USC's Elliott is in familiar territory

Camden native, new line coach grew up watching the Gamecocks, now aims to lead them to new heights

03/24/2010 12:00 AM

03/14/2015 1:04 PM

In addition to the different blocking scheme and new running plays, Hutch Eckerson noticed something else during his first meeting with Shawn Elliott - his Southern accent.

South Carolina's first-year offensive line coach and run game coordinator grew up in Camden and attended Gamecocks games as a child when his father, a former highway patrolman, directed traffic outside Williams-Brice Stadium.

"He's a local guy and he understands what the Gamecocks are about, and what we're trying to do around here and our history. I think that's important," said Eckerson, a tackle from Lumberton, N.C.

"It's just not some guy coming in here and (he) doesn't really know the history of the team. We're trying to win an SEC championship around here, and he knows that we've been trying to do that forever."

Elliott was hired in January to replace Eric Wolford, a Midwesterner who left USC after one season to become the coach at Youngstown State in his Ohio hometown.

"I like Wolf. But he's gone," Eckerson said. "Elliott's here, and I'm happy for that."

The word nearly everyone uses to describe the 36-year-old Elliott is "intense." Quarterbacks coach G.A. Mangus called him a "football-head."

"He's like all of us. We come to work every day and the biggest thing we like to do is get together and start talking ball immediately," Mangus said Tuesday.

"He's very passionate about the offense. He's very passionate about what he does and the way he teaches, and I think that will rub off positively on our team, and definitely on the offensive linemen."

Elliott played at Appalachian State and had spent his entire coaching career at his alma mater before Steve Spurrier called him the day after the Bowl and offered him the job.

Elliott inherits a line that yielded 37 sacks last season, tied with LSU for most in the SEC, and was the brunt of much criticism - and not just from fans.

"He's got his hands full coaching these guys," Spurrier said Tuesday when asked about Elliott. "But they're coming around, and we're doing some good things here and there."

Elliott watched the Gamecocks' lackluster 20-7 loss to Connecticut in the bowl game, but said he arrived on campus without preconceived notions about the linemen.

"I walked into a new job. To make judgments on previous film, it was unfair. So I don't make any judgments," he said. "I'll judge after the spring when our 15 days are done. Then I'll make my assessment."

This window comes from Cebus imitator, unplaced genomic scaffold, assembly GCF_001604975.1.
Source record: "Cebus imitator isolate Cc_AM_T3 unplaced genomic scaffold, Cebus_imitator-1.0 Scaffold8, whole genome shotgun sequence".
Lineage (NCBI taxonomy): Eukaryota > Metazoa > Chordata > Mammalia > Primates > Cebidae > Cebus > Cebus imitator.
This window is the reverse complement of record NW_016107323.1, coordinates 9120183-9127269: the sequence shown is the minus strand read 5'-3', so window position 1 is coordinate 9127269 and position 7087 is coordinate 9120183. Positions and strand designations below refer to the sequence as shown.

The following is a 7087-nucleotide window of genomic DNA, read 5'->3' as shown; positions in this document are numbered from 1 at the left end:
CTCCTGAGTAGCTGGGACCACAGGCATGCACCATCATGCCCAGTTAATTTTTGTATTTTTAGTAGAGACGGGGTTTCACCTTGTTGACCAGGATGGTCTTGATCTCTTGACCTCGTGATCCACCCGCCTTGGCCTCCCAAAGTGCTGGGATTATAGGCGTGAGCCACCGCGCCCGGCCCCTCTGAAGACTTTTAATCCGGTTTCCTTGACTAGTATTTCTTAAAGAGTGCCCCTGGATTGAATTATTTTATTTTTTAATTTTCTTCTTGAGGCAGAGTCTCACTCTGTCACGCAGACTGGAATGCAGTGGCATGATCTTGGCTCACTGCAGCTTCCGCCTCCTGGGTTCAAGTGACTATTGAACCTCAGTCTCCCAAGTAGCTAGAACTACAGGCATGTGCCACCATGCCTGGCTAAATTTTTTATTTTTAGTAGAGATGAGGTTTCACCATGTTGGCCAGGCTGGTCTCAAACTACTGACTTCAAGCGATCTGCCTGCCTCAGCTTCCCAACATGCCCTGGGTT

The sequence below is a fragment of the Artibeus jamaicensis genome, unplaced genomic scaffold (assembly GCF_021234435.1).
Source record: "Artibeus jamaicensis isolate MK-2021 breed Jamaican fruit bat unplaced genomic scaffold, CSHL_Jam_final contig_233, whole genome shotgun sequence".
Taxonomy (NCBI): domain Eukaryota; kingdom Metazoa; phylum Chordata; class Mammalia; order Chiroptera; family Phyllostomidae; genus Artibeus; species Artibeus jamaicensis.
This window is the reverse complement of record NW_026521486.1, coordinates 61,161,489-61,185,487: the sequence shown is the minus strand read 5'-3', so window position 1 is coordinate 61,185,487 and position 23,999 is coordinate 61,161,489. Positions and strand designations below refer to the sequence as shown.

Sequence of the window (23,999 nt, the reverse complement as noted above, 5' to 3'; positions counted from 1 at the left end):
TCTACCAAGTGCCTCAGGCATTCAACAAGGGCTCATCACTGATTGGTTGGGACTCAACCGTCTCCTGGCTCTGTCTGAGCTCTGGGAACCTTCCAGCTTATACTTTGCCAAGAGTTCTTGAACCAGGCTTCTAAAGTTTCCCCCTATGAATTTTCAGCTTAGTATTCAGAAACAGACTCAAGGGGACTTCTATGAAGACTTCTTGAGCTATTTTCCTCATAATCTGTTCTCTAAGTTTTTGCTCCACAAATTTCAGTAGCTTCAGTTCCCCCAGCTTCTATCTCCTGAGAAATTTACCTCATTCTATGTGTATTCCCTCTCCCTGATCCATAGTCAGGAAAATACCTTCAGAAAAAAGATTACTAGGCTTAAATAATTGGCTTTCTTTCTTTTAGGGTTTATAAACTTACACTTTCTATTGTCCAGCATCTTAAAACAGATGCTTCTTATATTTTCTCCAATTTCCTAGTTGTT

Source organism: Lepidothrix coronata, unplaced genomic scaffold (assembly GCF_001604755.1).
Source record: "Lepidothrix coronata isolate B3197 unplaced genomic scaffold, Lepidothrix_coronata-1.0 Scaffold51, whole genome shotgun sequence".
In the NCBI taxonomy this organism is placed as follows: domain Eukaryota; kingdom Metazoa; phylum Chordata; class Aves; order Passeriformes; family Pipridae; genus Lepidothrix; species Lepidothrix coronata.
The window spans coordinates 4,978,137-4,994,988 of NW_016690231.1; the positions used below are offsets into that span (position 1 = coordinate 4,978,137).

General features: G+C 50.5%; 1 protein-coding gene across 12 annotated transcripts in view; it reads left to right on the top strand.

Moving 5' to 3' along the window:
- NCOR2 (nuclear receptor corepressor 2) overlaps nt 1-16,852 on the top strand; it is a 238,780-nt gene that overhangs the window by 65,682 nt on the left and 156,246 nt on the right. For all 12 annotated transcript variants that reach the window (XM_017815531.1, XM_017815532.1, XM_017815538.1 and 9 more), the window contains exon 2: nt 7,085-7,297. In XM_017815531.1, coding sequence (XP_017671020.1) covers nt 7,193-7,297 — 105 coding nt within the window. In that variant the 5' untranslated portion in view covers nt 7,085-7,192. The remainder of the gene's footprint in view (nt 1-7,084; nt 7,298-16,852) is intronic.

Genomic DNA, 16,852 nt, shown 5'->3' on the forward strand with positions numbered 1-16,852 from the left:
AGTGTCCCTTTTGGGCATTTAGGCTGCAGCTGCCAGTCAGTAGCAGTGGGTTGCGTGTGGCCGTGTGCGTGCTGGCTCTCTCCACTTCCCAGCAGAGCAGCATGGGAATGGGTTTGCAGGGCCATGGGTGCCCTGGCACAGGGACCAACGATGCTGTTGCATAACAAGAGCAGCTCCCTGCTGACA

Looking to improve a run game that has been the SEC's worst the past three years, Elliott said he and the offensive staff wanted to find something they would be known for - and decided to emphasize the inside-zone run plays Appalachian State has thrived on.

The scheme is similar to the one run by Byrnes High, where incoming tailback Marcus Lattimore rushed for 1,898 yards last fall and was a Parade All-American and the nation's No. 1 tailback prospect, according to Rivals.

"If it fits his run game, great. But I want it to fit our football team," Elliott said. "We're not putting this in to fit one individual here or one individual there."

Elliott said the occasional hiccups USC has experienced while installing the scheme this spring are normal.

"I think any time you bring a new system or a new run concept to them, it makes them all a little bit passive," he said. "As we get further into this, you're going to see guys that are really going to show off their athleticism."

He pointed to left tackle Jarriel King as an example: "He can become a force to be reckoned with if he just understands the concept of the speed of these plays," Elliott said.

The 6-foot-5, 310-pound King has reclaimed the starting job he lost at the end of last season when he struggled with a shoulder injury and a concussion. The other starters this spring have been Eckerson, guards Terrence Campbell and Garrett Chisolm and center T.J. Johnson, who started every game at guard in 2009.

King said Elliott's drills are strenuous, but he likes his new coach.

"I feel really, really good about him," he said.

Not to mention his local knowledge.

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